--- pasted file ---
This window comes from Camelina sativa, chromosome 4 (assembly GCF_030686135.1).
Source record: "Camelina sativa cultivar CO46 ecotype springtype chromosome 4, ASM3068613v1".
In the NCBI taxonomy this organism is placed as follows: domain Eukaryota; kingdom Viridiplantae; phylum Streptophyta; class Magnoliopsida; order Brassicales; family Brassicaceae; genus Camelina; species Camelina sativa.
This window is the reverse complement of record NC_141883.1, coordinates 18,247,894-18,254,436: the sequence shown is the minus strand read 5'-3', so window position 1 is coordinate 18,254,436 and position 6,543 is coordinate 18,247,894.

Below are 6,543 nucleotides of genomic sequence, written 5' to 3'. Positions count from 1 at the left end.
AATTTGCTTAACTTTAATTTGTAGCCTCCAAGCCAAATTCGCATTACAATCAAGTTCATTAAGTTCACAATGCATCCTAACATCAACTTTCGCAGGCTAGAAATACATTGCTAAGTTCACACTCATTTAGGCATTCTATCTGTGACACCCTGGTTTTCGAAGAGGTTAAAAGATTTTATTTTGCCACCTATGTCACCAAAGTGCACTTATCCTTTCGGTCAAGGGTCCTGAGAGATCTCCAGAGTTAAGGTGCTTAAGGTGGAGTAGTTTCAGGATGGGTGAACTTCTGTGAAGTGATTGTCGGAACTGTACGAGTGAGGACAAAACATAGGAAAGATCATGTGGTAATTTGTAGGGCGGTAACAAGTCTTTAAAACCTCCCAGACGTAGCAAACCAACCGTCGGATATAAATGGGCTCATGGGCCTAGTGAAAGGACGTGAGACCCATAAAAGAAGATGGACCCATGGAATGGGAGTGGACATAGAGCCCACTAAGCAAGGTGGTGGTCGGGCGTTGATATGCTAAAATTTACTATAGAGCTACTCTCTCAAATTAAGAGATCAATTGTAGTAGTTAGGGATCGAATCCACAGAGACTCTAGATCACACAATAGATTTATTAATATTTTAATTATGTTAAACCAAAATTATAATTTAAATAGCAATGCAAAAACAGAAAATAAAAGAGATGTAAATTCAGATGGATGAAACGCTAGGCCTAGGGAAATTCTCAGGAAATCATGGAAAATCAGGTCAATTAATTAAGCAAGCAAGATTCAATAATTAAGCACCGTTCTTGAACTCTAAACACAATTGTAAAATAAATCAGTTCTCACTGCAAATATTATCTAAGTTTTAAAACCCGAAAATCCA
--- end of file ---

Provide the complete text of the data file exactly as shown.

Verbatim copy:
This window comes from Camelina sativa, chromosome 4 (assembly GCF_030686135.1).
Source record: "Camelina sativa cultivar CO46 ecotype springtype chromosome 4, ASM3068613v1".
In the NCBI taxonomy this organism is placed as follows: domain Eukaryota; kingdom Viridiplantae; phylum Streptophyta; class Magnoliopsida; order Brassicales; family Brassicaceae; genus Camelina; species Camelina sativa.
This window is the reverse complement of record NC_141883.1, coordinates 18,247,894-18,254,436: the sequence shown is the minus strand read 5'-3', so window position 1 is coordinate 18,254,436 and position 6,543 is coordinate 18,247,894.

Below are 6,543 nucleotides of genomic sequence, written 5' to 3'. Positions count from 1 at the left end.
AATTTGCTTAACTTTAATTTGTAGCCTCCAAGCCAAATTCGCATTACAATCAAGTTCATTAAGTTCACAATGCATCCTAACATCAACTTTCGCAGGCTAGAAATACATTGCTAAGTTCACACTCATTTAGGCATTCTATCTGTGACACCCTGGTTTTCGAAGAGGTTAAAAGATTTTATTTTGCCACCTATGTCACCAAAGTGCACTTATCCTTTCGGTCAAGGGTCCTGAGAGATCTCCAGAGTTAAGGTGCTTAAGGTGGAGTAGTTTCAGGATGGGTGAACTTCTGTGAAGTGATTGTCGGAACTGTACGAGTGAGGACAAAACATAGGAAAGATCATGTGGTAATTTGTAGGGCGGTAACAAGTCTTTAAAACCTCCCAGACGTAGCAAACCAACCGTCGGATATAAATGGGCTCATGGGCCTAGTGAAAGGACGTGAGACCCATAAAAGAAGATGGACCCATGGAATGGGAGTGGACATAGAGCCCACTAAGCAAGGTGGTGGTCGGGCGTTGATATGCTAAAATTTACTATAGAGCTACTCTCTCAAATTAAGAGATCAATTGTAGTAGTTAGGGATCGAATCCACAGAGACTCTAGATCACACAATAGATTTATTAATATTTTAATTATGTTAAACCAAAATTATAATTTAAATAGCAATGCAAAAACAGAAAATAAAAGAGATGTAAATTCAGATGGATGAAACGCTAGGCCTAGGGAAATTCTCAGGAAATCATGGAAAATCAGGTCAATTAATTAAGCAAGCAAGATTCAATAATTAAGCACCGTTCTTGAACTCTAAACACAATTGTAAAATAAATCAGTTCTCACTGCAAATATTATCTAAGTTTTAAAACCCGAAAATCCA